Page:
Microsoft, in the unusual position of playing platform catch-up, is trying to get back into the game of mobile devices. This week, the software giant named the handset manufacturers for its upcoming Windows Phone 7 operating system, and has begun highlighting feedback from a technical preview sent to developers.
Greg Sullivan, senior product manager for Microsoft, told news media Wednesday that handsets with Phone 7 will be released from Dell, ASUS, LG Electronics, HTC and Samsung. A launch date for the operating system hasn't been given, except to say it will be later this year.
Prototype Phones, Developer Tools
At least five Phone 7 models from these manufacturers have been rumored, including the Dell Lightning, a slider with a QWERTY keyboard. Microsoft has indicated the new OS will not be exclusive to any manufacturers or carriers.
Microsoft is touting reviews of a technical preview of Phone 7. Time magazine, for instance, predicted back in March that Windows Phone 7 will catapult the company "ahead of Apple, Google, Palm and BlackBerry's maker, RIM." The reasons, the magazine said, include a dedicated search button that provides one-click access to the company's Bing search engine, an integration of the Zune digital media player, an assortment of Xbox Live games, and a set of distinct "hubs" -- at that time, People, Pictures, Music + Video, Games, Office and the App Store -- that aggregate all content and features for each area into one screen.
Other reviewers assessing the recently released technical preview have cited the integration of the platform with other Microsoft products, including Windows Live, Hotmail e-mail, calendaring, SkyDrive cloud storage, and Windows Office applications.
On the official Windows Phone Blog, Microsoft's Terry Myerson wrote Sunday that thousands of prototype phones from ASUS, LG and Samsung are heading toward developers, as are developer tools, to promote third-party application development.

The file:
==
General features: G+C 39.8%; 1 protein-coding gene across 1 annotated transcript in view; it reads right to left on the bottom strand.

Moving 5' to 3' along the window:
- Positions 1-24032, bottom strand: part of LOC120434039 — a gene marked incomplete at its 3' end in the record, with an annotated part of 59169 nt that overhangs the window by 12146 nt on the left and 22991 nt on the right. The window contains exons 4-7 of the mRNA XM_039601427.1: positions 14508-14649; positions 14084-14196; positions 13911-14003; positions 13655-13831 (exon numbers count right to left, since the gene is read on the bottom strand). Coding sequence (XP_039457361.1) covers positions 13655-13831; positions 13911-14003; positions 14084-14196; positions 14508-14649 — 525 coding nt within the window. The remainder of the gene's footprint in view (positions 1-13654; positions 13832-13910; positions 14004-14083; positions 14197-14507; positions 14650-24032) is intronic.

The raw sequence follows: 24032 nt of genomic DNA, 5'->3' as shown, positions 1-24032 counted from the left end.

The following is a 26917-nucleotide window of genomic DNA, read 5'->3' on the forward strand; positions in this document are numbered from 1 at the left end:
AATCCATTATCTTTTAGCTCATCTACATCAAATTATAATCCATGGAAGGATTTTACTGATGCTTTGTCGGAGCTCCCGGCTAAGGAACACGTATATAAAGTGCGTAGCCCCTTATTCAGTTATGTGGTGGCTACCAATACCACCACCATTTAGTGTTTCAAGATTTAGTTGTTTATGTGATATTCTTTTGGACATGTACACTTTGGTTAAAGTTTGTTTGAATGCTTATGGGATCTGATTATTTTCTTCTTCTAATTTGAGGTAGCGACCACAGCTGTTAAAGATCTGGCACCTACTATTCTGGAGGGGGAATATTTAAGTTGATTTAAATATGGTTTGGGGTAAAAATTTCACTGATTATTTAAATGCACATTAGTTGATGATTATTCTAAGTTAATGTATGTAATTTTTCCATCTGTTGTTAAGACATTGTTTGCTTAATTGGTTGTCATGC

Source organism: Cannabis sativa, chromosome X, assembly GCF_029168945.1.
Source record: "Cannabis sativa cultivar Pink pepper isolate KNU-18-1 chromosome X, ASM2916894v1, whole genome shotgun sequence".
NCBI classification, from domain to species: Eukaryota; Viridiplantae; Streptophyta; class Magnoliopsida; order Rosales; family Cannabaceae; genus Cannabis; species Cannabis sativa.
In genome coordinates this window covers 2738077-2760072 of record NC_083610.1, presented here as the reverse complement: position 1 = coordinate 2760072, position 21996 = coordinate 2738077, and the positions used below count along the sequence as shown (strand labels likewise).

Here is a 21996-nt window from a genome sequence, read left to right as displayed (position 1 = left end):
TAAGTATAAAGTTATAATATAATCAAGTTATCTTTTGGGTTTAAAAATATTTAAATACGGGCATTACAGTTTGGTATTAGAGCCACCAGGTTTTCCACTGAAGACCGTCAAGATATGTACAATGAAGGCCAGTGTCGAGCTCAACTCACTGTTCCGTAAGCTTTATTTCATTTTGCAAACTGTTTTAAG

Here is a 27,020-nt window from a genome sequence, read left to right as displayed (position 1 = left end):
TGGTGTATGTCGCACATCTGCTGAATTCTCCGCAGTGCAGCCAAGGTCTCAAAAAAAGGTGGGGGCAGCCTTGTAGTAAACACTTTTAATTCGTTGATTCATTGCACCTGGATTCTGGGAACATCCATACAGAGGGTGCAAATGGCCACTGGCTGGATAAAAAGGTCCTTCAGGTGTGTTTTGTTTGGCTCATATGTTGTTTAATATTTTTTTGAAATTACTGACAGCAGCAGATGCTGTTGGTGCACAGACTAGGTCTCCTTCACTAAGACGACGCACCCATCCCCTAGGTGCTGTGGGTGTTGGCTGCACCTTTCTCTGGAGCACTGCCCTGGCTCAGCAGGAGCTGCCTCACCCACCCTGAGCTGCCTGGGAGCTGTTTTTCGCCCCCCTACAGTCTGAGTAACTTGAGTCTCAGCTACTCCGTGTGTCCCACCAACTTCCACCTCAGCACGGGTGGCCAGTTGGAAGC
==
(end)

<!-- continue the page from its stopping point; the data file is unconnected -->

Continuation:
"We are on the path to do exactly what we set out to do," Myerson wrote -- "create a different take on mobile-phone software, an experience we think many people will find fun and refreshing, with a quality bar that we're proud of."
Avi Greengart, an analyst with industry research firm Current Analysis, noted that Microsoft has a big mountain to climb. "They're certainly underdogs," he said, because Phone 7 is "entering a market that has passed them by."
He noted that Phone 7 will start with a variety of unique features, not the least of which will be its ability to put various Microsoft assets together, including Bing, Exchange, SharePoint, Messenger and Zune.
But, he added, the platform is now "way behind" market leaders Research In Motion, Apple and the growing Android platform. It's not clear, Greengart said, what Phone 7's angle will be. He said the key problem is that "even if they build something as good as the iPhone, Android or BlackBerry," Microsoft still hasn't given buyers a reason to choose Phone 7 devices rather than those three.
Windows Phone 7, he said, is "basically a 1.0 product," and Microsoft needs to not only catch up but to differentiate. But, Greengart said, it has to move forward, because "it is absolutely essential Microsoft be a part of mobile computing."